Don't give in to blackmail, even if you aren't Jeff Bezos

Last year, at least five British men committed suicide after they were conned by a large-scale “sextortion” gang. Someone from the group poses online as a member of the opposite sex looking for love. They coerce the naive person into performing sex acts on a camera, only to inform him or her later that he or she must pay a ransom or see the photos and videos released to friends and family.

An Italian man landed in court considering charging him with manslaughter when his girlfriend killed herself after he threatened to share intimate videos and photos with her family. Tovonna Holton, a 15-year-old Florida girl, committed suicide after her classmates saw a leaked Snapchat video of her in the shower. It was rumored her ex-boyfriend had posted the video on Twitter after their breakup, even though he denied it.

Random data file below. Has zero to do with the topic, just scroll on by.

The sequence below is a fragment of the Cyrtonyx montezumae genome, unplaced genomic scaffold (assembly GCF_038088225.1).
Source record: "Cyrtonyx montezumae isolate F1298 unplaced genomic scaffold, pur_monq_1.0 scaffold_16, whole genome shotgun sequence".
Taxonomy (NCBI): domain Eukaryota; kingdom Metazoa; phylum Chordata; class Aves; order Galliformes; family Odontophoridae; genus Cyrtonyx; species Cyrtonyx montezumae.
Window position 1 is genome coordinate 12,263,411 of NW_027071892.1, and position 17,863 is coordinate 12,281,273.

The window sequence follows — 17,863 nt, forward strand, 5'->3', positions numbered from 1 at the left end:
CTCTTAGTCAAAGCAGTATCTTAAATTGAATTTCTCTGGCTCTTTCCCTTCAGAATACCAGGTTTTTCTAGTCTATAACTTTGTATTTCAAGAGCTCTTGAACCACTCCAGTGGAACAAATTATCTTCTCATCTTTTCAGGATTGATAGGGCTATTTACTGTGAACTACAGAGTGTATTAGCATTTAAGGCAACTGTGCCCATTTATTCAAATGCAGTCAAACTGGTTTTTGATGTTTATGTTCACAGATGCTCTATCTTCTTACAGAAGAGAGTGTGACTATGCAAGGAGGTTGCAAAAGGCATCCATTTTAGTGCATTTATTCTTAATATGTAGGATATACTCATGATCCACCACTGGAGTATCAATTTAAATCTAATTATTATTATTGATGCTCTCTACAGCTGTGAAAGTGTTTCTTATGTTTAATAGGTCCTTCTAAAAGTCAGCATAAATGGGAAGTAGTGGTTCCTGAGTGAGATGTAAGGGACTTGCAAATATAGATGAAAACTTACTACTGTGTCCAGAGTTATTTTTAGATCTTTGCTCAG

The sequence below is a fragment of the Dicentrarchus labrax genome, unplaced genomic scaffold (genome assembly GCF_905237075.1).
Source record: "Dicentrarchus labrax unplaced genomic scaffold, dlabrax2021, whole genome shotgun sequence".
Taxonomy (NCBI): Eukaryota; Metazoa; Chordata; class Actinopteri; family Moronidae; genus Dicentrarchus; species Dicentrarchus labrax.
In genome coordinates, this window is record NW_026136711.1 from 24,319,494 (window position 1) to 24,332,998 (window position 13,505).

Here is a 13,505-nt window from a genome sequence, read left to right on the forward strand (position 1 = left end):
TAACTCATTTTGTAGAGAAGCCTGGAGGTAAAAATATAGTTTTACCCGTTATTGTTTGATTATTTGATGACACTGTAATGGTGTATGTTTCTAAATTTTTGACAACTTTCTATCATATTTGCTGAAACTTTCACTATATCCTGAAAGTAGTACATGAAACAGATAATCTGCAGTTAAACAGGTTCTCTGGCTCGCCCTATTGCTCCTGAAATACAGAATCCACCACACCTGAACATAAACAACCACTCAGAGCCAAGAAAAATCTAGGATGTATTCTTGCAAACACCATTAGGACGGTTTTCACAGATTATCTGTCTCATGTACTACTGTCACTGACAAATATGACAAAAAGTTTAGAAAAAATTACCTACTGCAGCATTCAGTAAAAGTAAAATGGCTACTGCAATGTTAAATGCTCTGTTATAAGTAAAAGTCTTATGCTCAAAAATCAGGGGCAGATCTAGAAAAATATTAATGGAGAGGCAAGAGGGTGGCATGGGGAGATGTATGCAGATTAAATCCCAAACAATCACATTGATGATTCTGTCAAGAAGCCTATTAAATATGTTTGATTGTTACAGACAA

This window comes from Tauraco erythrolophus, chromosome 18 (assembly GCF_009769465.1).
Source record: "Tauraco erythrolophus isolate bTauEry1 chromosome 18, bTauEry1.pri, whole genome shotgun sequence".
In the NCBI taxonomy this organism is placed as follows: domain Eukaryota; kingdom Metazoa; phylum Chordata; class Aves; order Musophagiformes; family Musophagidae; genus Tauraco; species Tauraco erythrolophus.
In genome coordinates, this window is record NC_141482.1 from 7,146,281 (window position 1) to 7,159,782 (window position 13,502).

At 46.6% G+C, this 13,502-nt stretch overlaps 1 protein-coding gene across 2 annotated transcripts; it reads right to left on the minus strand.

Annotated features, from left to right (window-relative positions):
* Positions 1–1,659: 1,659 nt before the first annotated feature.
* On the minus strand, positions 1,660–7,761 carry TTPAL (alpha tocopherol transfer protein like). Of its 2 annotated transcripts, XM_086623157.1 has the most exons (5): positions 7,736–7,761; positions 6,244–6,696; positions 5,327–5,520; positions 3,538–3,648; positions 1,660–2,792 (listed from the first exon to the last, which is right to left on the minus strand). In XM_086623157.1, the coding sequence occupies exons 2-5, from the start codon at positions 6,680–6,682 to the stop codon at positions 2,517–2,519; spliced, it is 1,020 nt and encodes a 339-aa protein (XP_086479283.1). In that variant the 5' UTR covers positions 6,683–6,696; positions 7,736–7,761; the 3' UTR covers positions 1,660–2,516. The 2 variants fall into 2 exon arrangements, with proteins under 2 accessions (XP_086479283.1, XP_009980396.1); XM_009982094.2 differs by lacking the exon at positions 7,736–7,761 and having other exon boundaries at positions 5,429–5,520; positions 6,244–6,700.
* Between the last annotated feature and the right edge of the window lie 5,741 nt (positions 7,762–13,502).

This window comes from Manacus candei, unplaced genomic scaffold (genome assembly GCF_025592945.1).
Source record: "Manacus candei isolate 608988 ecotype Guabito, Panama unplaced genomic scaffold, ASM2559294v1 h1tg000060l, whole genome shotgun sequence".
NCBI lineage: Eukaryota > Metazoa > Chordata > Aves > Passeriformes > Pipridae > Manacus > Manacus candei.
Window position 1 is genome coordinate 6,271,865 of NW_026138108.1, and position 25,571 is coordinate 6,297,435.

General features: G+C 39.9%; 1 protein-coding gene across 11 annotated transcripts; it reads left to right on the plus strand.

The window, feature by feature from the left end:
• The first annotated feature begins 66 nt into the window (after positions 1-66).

Even if blackmail doesn’t cause suicide, it can cause a person severe emotional distress. At least 41 states plus Washington, D.C. now have revenge porn laws making publishing private, semi-naked, or naked photos (like Gawker regularly did) illegal. As Bezos pointed out, the copyright of the photos was never AMI’s to begin with, so it’s illegal on that front as well.

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